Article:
How Audrey Hepburn Influenced Givenchy's Red Carpet Legacy
Today's Hollywood style owes its start to the late designer's relationship with a star, writes a historian.
On March 10, the French master of the little black dress, Hubert de Givenchy, died at age 91. His partnership with Audrey Hepburn in the 1950s and '60s, which forged a bond between Hollywood and haute couture, lives on.
That legacy was front and center this awards season. Long black dresses — evocative of the dark, languorous Givenchy gown that Hepburn, as Holly Golightly, wears in the opening scene of her best-known film, Breakfast at Tiffany's (1958) — dominated the run-up to the Oscars as the formal garb of Time's Up. The protest movement's sartorial ethos also resonates with Hepburn's decision to exclusively wear Givenchy onscreen and at the Oscars through much of her career. After she visited Givenchy's Paris atelier in 1953 — to secure him as her designer for Sabrina — she considered his designs to be her uniform. "I felt so good in his clothes," she once said.
Before Hepburn and Givenchy, Hollywood's relationship with the French fashion industry had proved fractious. For three of his 1930s movies, Samuel Goldwyn paid Coco Chanel $1 million to create costumes. After working with Gloria Swanson on Tonight or Never (1931), she severed her relationship with the studio. Swanson had become pregnant, though she never let on during her fittings. "Lose five pounds!" Chanel demanded. That never happened. As for the expansive atelier Goldwyn set up for Chanel on his lot, she visited it once.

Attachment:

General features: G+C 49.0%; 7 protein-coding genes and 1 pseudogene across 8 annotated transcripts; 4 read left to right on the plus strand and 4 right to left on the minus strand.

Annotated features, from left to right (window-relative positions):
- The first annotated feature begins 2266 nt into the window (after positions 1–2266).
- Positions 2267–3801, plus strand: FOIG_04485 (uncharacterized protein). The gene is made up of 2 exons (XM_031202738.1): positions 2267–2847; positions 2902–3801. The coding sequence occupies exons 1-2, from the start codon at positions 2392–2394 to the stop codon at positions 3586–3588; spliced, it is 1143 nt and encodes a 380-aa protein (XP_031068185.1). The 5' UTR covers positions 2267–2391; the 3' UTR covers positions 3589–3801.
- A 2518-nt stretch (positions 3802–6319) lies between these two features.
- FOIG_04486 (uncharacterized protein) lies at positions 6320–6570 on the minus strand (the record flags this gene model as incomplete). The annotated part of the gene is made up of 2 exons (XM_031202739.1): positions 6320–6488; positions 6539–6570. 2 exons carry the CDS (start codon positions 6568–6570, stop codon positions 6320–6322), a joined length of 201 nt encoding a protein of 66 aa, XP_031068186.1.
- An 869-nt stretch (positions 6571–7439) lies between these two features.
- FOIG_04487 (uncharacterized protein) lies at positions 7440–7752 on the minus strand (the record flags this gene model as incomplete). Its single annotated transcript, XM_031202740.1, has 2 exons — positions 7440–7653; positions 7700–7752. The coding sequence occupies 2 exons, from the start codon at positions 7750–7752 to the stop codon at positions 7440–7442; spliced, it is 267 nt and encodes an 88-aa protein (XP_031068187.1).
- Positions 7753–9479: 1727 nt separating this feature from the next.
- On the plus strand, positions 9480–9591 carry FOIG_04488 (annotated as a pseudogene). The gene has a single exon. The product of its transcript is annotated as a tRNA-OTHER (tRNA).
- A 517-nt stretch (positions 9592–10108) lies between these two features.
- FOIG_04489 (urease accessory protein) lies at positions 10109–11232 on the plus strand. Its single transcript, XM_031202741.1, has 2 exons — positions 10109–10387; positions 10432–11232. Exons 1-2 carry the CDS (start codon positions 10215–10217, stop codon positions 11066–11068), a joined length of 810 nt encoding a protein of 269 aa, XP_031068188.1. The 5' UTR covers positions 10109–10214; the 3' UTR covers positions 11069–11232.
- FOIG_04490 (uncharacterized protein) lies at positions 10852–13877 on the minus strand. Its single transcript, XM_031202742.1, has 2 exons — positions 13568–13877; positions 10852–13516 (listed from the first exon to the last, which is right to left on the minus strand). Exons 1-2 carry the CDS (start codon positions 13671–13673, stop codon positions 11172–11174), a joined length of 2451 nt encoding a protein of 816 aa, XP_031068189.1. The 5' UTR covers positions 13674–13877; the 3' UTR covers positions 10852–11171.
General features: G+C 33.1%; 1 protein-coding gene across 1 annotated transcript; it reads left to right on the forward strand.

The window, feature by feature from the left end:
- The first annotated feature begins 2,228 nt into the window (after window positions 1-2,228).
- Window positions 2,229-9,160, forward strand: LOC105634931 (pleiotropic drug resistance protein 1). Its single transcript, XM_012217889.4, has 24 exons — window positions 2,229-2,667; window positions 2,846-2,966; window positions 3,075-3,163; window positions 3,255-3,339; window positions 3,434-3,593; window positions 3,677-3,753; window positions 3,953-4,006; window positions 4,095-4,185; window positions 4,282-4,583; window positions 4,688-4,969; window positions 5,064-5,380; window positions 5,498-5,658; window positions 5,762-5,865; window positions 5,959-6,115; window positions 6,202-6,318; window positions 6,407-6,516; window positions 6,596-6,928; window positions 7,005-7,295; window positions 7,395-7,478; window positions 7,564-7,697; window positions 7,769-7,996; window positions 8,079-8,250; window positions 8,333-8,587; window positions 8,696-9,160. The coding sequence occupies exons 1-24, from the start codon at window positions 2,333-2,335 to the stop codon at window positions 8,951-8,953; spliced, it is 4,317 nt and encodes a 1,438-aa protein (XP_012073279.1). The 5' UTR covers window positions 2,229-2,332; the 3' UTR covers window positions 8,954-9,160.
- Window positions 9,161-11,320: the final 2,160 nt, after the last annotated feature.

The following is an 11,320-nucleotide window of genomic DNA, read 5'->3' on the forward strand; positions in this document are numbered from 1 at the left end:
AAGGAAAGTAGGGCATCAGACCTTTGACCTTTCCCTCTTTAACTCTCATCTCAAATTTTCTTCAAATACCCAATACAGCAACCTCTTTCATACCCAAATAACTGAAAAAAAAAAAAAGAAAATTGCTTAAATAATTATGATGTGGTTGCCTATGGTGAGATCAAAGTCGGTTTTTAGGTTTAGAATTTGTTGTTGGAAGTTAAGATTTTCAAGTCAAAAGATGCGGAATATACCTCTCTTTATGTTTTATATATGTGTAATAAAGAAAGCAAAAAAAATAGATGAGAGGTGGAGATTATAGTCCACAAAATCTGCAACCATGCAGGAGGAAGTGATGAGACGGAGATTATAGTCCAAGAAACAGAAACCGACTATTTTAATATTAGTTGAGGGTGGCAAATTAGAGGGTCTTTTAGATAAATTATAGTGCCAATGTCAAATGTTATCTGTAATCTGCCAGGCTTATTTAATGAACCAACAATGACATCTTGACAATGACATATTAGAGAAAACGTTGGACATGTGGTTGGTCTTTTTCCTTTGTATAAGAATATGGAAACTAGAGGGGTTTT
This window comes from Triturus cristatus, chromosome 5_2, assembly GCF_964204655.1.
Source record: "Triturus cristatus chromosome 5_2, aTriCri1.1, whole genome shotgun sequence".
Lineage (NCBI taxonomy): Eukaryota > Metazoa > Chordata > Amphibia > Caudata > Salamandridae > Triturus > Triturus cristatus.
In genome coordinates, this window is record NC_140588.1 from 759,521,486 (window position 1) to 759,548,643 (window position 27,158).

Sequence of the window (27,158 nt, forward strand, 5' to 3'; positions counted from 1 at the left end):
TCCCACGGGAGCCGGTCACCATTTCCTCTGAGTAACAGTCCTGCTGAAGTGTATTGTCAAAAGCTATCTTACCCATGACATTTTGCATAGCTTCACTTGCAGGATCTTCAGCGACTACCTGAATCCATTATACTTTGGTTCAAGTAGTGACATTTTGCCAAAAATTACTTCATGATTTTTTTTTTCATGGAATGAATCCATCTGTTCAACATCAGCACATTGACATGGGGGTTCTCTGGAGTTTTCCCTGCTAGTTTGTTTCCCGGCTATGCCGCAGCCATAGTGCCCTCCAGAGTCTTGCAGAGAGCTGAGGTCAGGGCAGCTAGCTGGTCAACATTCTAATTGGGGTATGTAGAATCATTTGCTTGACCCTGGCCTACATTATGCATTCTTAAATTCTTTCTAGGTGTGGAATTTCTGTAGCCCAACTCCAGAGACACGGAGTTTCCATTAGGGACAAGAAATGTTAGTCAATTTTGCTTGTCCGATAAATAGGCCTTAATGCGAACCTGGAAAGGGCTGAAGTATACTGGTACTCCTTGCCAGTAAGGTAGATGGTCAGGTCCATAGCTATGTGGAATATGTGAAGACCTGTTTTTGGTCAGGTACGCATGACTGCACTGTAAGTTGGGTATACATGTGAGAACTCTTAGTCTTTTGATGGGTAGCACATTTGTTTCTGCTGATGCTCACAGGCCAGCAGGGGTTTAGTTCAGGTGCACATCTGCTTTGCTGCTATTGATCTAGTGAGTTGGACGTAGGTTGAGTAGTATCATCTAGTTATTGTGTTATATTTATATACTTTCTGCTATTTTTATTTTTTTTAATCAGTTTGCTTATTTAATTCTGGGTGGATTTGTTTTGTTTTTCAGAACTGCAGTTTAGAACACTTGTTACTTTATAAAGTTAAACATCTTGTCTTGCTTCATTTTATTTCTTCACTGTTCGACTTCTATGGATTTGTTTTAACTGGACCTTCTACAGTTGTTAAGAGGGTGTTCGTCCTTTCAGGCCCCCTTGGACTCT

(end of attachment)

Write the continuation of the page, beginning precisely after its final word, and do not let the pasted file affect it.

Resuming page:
Hepburn's breakthrough in Hollywood was partly due to her fresh image. Her unusually slight frame was a contrast to the pinups like Betty Grable and Marilyn Monroe who dominated the box office at the time. She humanized couture, which the average woman had never aspired to wear until she came along. And as she proved the ideal muse for Givenchy, he shook up the traditions of his craft by conceiving a more youthful mode, interpreting the free-spirited creativity enveloping his artsy, Left Bank Paris domain.
Unlike some of his fashion forerunners who had worked on costume pictures, Givenchy also put up with the petty frustrations of dealing with egotistical costume designers. He never commented publicly on Edith Head accepting the best costume design Oscar for what was mostly his work on Sabrina. (Truth be told, Head was quite capable of making gowns for Hepburn and dressed her when she won the best actress Oscar in 1954 for Roman Holiday.)
Above all, a wide range of women looked to Hepburn's Givenchy gowns for fashion direction. Growing up in L.A., an adolescent Cher studied Hepburn and Givenchy's partnership. When she hit it big in the late 1960s, she found her Givenchy in Bob Mackie. Looking back on winning her Oscar for Moonstruck, Cher said: "The biggest thing in my life was winning that award. The second biggest thing was shaking hands with Audrey Hepburn and having her say, 'I'm so happy you won."
It was 1988 and by then, Giorgio Armani was scouting Hollywood for muses, which he first found in Michelle Pfeiffer. Ultimately, Armani enlisted a stable of talent (not unlike the old studio system), rather than just one star, to represent his work on the carpet. Today, most luxury brands do the same, contractually enlisting celebrities to advertise their designs.
There was never a contract between Givenchy and Hepburn. She paid for Givenchy couture that she wore offscreen. From 1956, a contract clause stipulated that Givenchy make costumes for all her contemporary films. Givenchy referred to their relationship as a "marriage" and once said, "She remained absolutely, unbelievably loyal to me."
Cosgrave is a fashion historian and author of 2007's Made for Each Other: Fashion and the Academy Awards.
This story first appeared in the March 21 issue of The Hollywood Reporter magazine. To receive the magazine, click here to subscribe.